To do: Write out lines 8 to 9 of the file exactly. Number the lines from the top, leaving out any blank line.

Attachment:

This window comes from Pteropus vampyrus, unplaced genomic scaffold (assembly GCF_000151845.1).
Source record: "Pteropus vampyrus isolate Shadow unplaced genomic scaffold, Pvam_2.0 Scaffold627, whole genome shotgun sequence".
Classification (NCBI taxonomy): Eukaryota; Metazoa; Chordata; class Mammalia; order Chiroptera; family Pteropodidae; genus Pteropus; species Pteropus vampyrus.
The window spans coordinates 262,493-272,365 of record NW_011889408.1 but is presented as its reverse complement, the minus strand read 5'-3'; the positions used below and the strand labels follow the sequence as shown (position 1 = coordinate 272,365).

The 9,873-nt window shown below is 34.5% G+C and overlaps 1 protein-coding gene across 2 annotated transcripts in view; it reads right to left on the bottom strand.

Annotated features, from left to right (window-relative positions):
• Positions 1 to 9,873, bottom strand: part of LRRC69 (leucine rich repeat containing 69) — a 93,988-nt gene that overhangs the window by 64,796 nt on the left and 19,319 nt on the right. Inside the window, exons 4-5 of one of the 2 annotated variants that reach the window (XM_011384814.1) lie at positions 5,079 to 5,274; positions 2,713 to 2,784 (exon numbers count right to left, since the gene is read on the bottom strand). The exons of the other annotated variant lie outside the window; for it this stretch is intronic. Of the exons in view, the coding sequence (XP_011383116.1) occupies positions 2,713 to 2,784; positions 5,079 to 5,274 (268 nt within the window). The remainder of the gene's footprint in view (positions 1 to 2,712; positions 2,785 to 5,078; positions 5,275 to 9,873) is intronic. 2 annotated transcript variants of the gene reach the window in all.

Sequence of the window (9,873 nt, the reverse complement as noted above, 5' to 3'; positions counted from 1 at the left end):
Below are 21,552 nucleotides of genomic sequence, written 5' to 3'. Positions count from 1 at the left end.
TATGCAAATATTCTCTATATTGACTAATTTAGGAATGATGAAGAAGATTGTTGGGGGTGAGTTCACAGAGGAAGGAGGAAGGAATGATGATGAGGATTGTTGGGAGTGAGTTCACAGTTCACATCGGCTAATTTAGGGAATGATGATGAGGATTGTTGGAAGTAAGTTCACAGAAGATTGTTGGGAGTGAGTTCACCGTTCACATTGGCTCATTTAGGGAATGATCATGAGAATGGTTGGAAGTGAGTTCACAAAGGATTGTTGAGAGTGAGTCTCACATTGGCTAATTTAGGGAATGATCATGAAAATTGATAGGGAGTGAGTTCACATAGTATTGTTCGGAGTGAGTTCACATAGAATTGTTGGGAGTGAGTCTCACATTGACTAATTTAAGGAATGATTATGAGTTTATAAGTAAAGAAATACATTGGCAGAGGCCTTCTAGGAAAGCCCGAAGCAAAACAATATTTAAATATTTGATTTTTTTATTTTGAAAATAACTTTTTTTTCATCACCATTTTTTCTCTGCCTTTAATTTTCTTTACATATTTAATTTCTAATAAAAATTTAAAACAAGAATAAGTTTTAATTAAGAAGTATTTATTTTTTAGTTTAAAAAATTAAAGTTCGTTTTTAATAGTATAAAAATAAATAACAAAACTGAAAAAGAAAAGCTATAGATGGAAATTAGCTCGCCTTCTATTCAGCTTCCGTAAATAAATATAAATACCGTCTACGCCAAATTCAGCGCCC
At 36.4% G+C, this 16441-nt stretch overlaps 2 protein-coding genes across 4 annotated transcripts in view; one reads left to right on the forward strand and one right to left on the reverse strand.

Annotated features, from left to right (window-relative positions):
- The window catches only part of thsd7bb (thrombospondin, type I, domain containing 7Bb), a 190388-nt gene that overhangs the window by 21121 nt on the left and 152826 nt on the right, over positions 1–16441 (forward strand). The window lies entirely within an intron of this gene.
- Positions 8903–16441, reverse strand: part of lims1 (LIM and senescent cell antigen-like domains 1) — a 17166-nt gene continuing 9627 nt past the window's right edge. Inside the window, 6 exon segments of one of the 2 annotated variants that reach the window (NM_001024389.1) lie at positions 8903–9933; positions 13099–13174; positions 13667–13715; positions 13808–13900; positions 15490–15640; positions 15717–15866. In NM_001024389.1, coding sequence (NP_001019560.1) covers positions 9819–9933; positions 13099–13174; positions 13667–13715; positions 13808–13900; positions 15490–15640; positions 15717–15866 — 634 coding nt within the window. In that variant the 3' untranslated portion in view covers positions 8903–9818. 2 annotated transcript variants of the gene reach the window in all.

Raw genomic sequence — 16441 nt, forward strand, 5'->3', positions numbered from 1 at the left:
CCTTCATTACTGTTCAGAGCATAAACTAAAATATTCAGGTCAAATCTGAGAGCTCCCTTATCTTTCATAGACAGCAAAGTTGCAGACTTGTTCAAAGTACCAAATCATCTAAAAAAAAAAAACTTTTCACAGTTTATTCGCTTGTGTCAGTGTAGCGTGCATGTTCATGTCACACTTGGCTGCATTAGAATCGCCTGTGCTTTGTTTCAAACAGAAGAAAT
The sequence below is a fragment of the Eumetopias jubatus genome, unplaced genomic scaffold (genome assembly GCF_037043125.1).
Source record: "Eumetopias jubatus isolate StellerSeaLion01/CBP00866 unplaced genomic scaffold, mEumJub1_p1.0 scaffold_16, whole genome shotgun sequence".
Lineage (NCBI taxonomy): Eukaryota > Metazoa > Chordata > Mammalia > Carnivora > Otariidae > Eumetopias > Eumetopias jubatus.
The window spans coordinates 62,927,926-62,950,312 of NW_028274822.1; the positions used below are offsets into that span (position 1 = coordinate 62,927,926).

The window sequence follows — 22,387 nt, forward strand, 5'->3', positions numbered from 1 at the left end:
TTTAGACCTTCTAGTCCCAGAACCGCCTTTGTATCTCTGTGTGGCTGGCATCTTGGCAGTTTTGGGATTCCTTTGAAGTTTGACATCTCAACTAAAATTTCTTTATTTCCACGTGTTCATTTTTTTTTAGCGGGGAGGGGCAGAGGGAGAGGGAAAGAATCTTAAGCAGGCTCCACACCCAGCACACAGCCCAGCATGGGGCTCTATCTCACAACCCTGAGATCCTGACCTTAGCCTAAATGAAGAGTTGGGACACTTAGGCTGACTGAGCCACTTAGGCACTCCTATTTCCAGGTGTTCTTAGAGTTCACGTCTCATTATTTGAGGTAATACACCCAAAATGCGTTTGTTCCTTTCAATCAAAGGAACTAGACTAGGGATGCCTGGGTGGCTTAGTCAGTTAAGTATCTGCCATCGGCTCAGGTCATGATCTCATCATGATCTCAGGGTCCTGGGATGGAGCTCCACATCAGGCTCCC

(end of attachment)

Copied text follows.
Sequence of the window (9,873 nt, the reverse complement as noted above, 5' to 3'; positions counted from 1 at the left end):
Below are 21,552 nucleotides of genomic sequence, written 5' to 3'. Positions count from 1 at the left end.